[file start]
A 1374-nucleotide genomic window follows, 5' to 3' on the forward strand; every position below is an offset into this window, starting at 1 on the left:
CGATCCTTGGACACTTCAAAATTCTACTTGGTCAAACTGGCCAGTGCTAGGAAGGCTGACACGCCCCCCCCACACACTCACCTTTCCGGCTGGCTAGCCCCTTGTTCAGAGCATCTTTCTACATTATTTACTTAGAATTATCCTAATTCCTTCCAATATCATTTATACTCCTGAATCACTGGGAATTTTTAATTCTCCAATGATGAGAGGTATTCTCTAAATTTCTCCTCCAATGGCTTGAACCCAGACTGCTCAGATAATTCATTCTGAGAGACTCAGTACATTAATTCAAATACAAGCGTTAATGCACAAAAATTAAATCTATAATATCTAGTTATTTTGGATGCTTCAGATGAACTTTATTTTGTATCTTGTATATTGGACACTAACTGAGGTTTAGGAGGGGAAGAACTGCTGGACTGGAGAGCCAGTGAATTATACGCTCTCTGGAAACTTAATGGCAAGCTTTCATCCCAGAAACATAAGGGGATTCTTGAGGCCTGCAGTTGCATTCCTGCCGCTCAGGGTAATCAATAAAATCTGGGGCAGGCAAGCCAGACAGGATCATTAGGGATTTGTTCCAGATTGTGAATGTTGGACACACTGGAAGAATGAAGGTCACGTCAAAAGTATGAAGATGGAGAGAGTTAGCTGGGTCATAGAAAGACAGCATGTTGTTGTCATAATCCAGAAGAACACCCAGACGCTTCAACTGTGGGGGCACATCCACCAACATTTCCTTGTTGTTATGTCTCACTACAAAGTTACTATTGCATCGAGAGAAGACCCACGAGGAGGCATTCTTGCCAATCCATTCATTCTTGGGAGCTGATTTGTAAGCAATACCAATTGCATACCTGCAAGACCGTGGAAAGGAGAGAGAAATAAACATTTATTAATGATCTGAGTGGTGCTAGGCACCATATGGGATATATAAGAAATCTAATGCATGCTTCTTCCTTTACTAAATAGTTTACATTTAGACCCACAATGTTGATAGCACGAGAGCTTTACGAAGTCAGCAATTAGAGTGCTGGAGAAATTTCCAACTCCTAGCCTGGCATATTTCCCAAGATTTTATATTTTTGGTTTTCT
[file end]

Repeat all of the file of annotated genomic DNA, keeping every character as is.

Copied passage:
A 1374-nucleotide genomic window follows, 5' to 3' on the forward strand; every position below is an offset into this window, starting at 1 on the left:
CGATCCTTGGACACTTCAAAATTCTACTTGGTCAAACTGGCCAGTGCTAGGAAGGCTGACACGCCCCCCCCACACACTCACCTTTCCGGCTGGCTAGCCCCTTGTTCAGAGCATCTTTCTACATTATTTACTTAGAATTATCCTAATTCCTTCCAATATCATTTATACTCCTGAATCACTGGGAATTTTTAATTCTCCAATGATGAGAGGTATTCTCTAAATTTCTCCTCCAATGGCTTGAACCCAGACTGCTCAGATAATTCATTCTGAGAGACTCAGTACATTAATTCAAATACAAGCGTTAATGCACAAAAATTAAATCTATAATATCTAGTTATTTTGGATGCTTCAGATGAACTTTATTTTGTATCTTGTATATTGGACACTAACTGAGGTTTAGGAGGGGAAGAACTGCTGGACTGGAGAGCCAGTGAATTATACGCTCTCTGGAAACTTAATGGCAAGCTTTCATCCCAGAAACATAAGGGGATTCTTGAGGCCTGCAGTTGCATTCCTGCCGCTCAGGGTAATCAATAAAATCTGGGGCAGGCAAGCCAGACAGGATCATTAGGGATTTGTTCCAGATTGTGAATGTTGGACACACTGGAAGAATGAAGGTCACGTCAAAAGTATGAAGATGGAGAGAGTTAGCTGGGTCATAGAAAGACAGCATGTTGTTGTCATAATCCAGAAGAACACCCAGACGCTTCAACTGTGGGGGCACATCCACCAACATTTCCTTGTTGTTATGTCTCACTACAAAGTTACTATTGCATCGAGAGAAGACCCACGAGGAGGCATTCTTGCCAATCCATTCATTCTTGGGAGCTGATTTGTAAGCAATACCAATTGCATACCTGCAAGACCGTGGAAAGGAGAGAGAAATAAACATTTATTAATGATCTGAGTGGTGCTAGGCACCATATGGGATATATAAGAAATCTAATGCATGCTTCTTCCTTTACTAAATAGTTTACATTTAGACCCACAATGTTGATAGCACGAGAGCTTTACGAAGTCAGCAATTAGAGTGCTGGAGAAATTTCCAACTCCTAGCCTGGCATATTTCCCAAGATTTTATATTTTTGGTTTTCT